Physical Therapy SOAP Notes: Best Practices And Examples

Vince Toledo

Sep 27, 2023

SOAP in healthcare stands for Subjective, Objective, Assessment, and Plan. Subjective focuses on pain levels, symptoms, changes, and personal or medical history; objective records measurements, observations, test results, physical examination findings, and other significant data; assessment is the therapist's professional analysis and interpretation of both subjective and objective information, and lastly, plan outlines the recommendations and course of action for the patient promptly detailed by the therapist.

Similar to other branches of the medical industry, SOAP helps greatly in physical therapy due to its organized and systematic approach, enabling clear communication among therapists, holistic assessment, evidence-based practice, flow of care, legal and billing compliance, patient-centered focus, progress tracking, educational value, and contribution to quality assurance.

Here are some tips on how to write effective SOAP notes.

Finding the appropriate time to write SOAP notes

Avoid writing your SOAP notes when you are with the patient, it is alright to take notes while assessing the patient but make sure that SOAP is done after the session to avoid taking too long while speaking with the patient, also avoid doing it too long after the session has concluded as it is better to write it while it is still fresh in your mind.

Maintaining a professional tone, keeping it straightforward and being specific

In writing SOAP notes, a physical therapist must ensure that their documentation is written in a professional tone by avoiding slang words; remember that other practitioners and professionals may view this, so it should always be kept in mind. It also helps to keep the writing straightforward and specific to avoid confusion and errors; the shorter it is, the better; making it too wordy may waste valuable space and time.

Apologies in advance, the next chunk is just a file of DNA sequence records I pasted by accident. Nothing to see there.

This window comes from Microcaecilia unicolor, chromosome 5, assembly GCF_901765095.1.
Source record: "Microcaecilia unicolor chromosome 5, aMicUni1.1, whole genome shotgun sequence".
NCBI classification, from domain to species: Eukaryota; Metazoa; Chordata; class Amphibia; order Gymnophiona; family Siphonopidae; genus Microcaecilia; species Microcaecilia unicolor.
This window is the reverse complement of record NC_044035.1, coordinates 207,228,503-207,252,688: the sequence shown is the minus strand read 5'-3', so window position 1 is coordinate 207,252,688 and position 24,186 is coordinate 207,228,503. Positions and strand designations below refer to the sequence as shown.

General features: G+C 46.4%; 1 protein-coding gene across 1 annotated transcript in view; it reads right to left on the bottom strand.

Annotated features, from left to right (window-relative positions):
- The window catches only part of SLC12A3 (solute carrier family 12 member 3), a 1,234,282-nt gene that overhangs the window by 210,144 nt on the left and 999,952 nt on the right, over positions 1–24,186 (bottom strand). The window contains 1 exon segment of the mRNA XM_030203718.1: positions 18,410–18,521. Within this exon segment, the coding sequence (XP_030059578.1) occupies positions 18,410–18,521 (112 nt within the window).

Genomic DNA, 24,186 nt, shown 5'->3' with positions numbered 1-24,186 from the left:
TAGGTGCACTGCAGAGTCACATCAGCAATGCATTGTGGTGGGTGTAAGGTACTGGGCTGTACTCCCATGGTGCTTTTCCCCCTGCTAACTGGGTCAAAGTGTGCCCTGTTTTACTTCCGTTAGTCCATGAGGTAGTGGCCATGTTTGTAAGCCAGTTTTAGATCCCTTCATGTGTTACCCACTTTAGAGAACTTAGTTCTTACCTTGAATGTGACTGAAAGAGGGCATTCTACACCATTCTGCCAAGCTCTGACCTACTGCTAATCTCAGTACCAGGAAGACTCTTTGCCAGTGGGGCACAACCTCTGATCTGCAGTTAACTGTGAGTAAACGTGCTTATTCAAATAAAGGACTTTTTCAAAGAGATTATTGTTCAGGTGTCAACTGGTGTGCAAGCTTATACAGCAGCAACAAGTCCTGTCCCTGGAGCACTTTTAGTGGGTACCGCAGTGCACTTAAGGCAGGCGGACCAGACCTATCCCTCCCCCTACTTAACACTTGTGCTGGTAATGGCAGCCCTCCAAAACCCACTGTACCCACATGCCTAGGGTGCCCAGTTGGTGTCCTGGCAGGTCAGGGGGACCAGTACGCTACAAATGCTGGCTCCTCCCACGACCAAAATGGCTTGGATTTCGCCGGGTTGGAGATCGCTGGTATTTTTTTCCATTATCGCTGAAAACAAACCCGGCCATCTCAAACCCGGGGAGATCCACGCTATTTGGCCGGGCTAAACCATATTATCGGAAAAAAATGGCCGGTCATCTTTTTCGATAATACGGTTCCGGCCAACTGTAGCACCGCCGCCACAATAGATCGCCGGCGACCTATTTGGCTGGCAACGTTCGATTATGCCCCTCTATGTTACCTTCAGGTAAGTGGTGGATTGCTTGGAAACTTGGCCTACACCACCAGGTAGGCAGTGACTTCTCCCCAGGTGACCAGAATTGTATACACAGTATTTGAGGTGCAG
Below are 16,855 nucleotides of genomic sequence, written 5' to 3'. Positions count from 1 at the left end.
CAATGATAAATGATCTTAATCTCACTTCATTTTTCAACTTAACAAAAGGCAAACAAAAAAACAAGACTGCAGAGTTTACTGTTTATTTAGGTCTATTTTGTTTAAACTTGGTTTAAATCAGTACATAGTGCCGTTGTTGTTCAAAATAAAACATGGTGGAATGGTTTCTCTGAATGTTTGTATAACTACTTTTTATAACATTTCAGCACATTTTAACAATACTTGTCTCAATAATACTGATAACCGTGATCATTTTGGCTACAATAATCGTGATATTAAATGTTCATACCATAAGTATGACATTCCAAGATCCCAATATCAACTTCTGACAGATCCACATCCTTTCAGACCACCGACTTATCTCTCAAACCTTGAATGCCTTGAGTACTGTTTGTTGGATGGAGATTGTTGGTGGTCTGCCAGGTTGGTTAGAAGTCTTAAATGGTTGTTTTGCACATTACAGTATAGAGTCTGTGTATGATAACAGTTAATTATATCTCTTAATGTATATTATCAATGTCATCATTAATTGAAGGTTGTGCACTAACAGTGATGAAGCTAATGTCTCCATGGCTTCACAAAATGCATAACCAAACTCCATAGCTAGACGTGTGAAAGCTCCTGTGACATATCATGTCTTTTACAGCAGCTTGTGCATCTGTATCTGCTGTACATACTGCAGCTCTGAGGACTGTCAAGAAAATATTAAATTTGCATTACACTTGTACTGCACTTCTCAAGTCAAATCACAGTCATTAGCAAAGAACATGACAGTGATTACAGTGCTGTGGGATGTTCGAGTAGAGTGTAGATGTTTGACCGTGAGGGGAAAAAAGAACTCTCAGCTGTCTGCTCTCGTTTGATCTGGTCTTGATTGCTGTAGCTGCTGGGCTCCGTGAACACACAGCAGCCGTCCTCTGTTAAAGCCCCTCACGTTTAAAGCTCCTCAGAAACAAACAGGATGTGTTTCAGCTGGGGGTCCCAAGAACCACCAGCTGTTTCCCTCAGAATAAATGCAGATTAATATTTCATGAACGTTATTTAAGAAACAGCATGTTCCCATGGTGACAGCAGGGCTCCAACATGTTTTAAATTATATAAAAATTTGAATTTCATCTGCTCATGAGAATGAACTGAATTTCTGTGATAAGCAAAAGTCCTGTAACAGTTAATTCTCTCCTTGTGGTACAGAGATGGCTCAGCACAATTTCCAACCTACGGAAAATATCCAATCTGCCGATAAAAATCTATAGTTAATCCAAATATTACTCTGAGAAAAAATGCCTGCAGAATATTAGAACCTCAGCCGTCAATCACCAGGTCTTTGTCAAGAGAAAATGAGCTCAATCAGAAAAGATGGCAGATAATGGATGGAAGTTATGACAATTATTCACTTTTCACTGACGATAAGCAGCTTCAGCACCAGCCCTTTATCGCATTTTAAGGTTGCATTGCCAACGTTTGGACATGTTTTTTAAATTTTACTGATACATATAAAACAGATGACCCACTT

Avoid biased overly positive and negative phrasing

Sometimes, patients have a condition that severely disables them; in these cases, it is good to avoid phrases that sound biased. For instance, if a patient can’t move a specific body part or feel it, don’t write “the patient can’t even move his arms”; instead, write professionally like “the patient did not move his arms due to being incapable or difficulty of doing so.” That way, you could write specifically without showing bias or sounding judgemental.

Avoid writing subjective statements without proof

The words “very,” “a lot,” and similar expressions that express the severity of what the patient feels or shows do not help in writing SOAP notes. Instead of using those words, you can describe what the patient is feeling through their actions. For instance, instead of writing “the patient was very angry,” you may instead write “the patient expressed frustration and grimaced during the first part of the session.”

Why are Effective SOAP Notes Important?

SOAP notes organize medical documentation and ensure that the information acquired is accurate and consistent. Healthcare professionals need clear communications regarding patient medical records, treatments, and insurance, which is why these notes are crucial. 

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